by Jonathan Van
Since when did university become places to churn out mindless working drones for BFC’s (Big F**kin’ companies)? The verticals that have been built in universities that are based on profession have completely deviated from the humanities, which teach skills transferable to any job. Unfortunately, students, like me, have been put through a system that encourages herd behavior instead of a culture of innovation and leadership. We have been so closed from each other that we rarely get to work with people of different skillsets until we hit the “real” world. I believe projects should be cross-disciplinary. Perhaps, a business major teams up with a computer science major and an advertising major to create the next best IPhone app that you’ll be Tweeting about tomorrow. Maybe a fashion designer joins an architect to build an art museum with inspiration from the history of fashion. There’s no end to the combination of creativity that can occur when diverse minds come to bear. It’s the system itself that has given students a hard time finding the expertise they need for competent cofounders. Schools like Babson have turned initiatives into full blown colleges where every student has their own venture; a trial by fire. Now finding mentors is even harder. The city is the “real” world and has an ecosystem of its own, but it doesn’t have to be that way. There are millions of interactions made possible by an open accessible campus and city that allows students to get out of its “bubble”. Imagine a platform that could bridge the gap from capitalism 1.0 into capitalism 2.0, where resources are distributed and democratic. I dream of a world that doesn’t stand for stop-gap solutions, but gets to the heart of the problem and proposes many solutions, and allowing anyone to learn how to create wealth. No longer a world where you are born at the top, but where anyone can share their idea, find a team, execute, and prosper. There will be less for-profit focus and more for-benefit focus. So far there are many scattered solutions springing up: Startup America Partnership, Angel List, Y Combinator, but what will horizontally integrate them all to make one hub for easy collaboration and action?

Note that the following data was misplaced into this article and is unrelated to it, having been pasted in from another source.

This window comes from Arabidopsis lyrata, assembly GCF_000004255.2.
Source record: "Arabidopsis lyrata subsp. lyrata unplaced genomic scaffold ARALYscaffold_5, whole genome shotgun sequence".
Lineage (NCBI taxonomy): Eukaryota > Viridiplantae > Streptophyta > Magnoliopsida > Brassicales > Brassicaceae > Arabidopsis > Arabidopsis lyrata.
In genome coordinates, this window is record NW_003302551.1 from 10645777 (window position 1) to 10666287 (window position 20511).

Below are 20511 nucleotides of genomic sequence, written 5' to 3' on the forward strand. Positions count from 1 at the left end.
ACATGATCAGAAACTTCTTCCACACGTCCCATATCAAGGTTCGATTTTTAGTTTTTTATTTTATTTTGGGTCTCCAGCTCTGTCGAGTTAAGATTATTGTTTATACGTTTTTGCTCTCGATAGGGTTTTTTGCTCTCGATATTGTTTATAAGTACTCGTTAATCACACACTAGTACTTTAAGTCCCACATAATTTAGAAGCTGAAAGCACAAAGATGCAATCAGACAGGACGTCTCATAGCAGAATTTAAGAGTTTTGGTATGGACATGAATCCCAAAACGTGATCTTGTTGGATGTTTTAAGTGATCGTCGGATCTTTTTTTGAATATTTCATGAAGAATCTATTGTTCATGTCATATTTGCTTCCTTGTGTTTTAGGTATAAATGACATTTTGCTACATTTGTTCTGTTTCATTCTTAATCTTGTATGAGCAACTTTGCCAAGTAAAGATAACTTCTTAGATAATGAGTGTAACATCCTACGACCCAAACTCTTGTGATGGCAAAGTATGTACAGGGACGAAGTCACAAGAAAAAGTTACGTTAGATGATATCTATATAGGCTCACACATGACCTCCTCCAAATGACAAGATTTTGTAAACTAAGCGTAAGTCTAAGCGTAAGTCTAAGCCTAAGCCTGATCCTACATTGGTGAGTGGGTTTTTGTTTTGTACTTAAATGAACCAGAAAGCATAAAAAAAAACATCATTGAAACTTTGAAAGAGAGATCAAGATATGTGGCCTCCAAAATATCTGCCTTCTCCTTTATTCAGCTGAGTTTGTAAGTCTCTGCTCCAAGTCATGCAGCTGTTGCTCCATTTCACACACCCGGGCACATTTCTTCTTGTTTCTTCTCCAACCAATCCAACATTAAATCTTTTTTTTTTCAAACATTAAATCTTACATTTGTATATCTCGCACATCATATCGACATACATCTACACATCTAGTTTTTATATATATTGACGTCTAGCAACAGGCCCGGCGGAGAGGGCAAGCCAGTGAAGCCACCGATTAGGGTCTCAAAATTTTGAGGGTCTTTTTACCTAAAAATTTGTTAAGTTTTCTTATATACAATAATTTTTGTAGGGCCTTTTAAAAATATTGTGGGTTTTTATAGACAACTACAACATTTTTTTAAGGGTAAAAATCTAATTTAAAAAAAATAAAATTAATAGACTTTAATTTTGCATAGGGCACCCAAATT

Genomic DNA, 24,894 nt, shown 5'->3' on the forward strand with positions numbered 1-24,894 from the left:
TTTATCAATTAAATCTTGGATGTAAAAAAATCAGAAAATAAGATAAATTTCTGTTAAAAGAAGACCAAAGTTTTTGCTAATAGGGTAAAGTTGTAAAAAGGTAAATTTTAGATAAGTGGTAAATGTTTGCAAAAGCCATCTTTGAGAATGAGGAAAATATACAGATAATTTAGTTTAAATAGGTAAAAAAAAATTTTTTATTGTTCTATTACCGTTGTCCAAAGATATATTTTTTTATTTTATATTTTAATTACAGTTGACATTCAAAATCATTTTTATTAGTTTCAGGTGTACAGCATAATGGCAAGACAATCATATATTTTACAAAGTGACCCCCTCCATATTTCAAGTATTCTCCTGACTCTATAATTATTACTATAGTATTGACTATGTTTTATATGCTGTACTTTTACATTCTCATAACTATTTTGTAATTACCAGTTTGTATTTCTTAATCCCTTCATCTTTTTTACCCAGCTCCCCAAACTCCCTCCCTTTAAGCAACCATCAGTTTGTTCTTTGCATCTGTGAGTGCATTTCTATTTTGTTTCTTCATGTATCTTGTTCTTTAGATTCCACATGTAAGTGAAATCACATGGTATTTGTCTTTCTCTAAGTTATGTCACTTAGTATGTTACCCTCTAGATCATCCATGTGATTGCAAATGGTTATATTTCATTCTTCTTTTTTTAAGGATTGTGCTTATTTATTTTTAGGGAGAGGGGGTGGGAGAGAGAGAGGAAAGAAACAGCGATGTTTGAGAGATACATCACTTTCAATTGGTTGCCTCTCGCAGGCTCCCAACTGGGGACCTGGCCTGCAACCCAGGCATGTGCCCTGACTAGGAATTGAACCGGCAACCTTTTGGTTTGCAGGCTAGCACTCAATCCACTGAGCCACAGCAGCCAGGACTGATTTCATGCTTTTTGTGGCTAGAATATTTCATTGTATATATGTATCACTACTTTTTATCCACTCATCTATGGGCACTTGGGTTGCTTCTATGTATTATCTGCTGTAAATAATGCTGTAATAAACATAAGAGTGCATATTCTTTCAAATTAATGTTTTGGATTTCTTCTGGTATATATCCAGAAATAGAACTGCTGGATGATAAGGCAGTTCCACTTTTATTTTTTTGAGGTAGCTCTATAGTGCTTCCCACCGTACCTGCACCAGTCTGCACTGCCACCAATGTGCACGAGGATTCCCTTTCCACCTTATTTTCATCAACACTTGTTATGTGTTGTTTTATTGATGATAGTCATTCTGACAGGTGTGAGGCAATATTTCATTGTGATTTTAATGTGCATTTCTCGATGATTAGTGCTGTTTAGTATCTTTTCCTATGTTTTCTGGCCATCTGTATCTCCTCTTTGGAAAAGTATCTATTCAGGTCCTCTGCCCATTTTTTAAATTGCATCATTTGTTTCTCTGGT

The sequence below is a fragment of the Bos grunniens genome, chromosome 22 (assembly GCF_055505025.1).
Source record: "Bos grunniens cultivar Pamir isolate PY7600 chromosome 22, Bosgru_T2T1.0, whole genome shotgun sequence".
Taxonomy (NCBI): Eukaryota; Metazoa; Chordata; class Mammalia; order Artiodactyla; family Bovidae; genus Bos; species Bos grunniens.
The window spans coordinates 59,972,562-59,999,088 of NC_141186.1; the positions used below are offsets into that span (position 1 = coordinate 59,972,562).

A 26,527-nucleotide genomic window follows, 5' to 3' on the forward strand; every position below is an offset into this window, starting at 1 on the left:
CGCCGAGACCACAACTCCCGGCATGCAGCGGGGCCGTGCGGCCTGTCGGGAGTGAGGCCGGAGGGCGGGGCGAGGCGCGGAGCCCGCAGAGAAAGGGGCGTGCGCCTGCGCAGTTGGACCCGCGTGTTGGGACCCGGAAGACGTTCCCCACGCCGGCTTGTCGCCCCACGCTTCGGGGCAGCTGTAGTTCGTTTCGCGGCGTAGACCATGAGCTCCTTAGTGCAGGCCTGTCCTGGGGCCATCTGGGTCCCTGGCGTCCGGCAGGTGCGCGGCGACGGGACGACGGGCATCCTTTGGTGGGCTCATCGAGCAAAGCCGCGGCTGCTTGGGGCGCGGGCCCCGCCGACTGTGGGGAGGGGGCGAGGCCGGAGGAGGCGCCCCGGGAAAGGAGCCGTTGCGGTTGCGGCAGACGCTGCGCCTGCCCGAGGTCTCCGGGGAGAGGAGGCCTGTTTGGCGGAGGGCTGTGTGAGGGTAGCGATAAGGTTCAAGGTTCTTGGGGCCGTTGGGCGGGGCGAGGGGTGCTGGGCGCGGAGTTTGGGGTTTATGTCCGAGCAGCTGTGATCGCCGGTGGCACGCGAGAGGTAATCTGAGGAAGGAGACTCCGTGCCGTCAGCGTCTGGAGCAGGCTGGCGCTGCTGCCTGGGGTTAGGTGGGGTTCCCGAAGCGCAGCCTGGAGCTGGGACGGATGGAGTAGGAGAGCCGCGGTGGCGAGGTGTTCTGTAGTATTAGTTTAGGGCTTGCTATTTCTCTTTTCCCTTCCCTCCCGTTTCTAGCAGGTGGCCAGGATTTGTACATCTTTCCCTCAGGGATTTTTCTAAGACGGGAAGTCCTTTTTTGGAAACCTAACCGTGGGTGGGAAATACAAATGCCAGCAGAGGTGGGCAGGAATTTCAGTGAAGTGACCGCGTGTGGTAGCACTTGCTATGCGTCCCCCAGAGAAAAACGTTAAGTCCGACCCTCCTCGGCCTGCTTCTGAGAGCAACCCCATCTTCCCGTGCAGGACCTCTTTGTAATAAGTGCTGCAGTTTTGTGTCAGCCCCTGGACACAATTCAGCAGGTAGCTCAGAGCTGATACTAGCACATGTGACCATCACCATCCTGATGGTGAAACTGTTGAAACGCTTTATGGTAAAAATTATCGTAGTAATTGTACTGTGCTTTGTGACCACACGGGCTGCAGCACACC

Mark Briggs signs his books ‘Journalism 2.0’ and ‘Entrepreneurial Journalism’ at the SXSW bookstore.
by Jessica Mah
Entrepreneurs are throwing their money at solutions to the wrong problems -- they aren't using metrics to drive what really matters to their strategy. I'll talk about how inDinero has wasted a huge chunk of its investors money, chasing the wrong problems, building features that we thought had value but actually had negligible impact, among other things the company should have done differently.
by Jonathan Cain
Why are some of the brightest, most passionate and innovative young people in America dropping out of college? 20u.org, a web-based film series, follows the personal journeys of four brilliant young entrepreneurs through the course of the inaugural Thiel Fellowship.
Through a visually stunning mosaic of over a dozen short films shot over the course of two years, we meet the young and awe-inspiring Laura Deming, Alex Kiselev, Sujay Tyle and Chris Rueth as they leave their universities and homes to embark on unique and ambitious entrepreneurial ventures, with guidance and mentorship from Silicon Valley’s brightest and most successful entrepreneurs.
20u.org – an interactive documentary with episodic updates — showcases the experiences of each of these young innovators in three parts: entering the Thiel Fellowship; the Fellowship in full swing; and at the Fellowship’s completion, as they carry their incredibly valuable new knowledge and experience into the future.
by Boris Revsin
Social actions is the future of engagement marketing. Looking through the lens of the classic college drop-out turned entrepreneur, we will explore how user experience and game dynamics can generate remarkable action around real-world memes. As disruptive forms of marketing begin to fall away more and more brands turn to marketing as interactive content. Find out how the next wave of advertising isn't really advertising at all.
9th–13th March 2012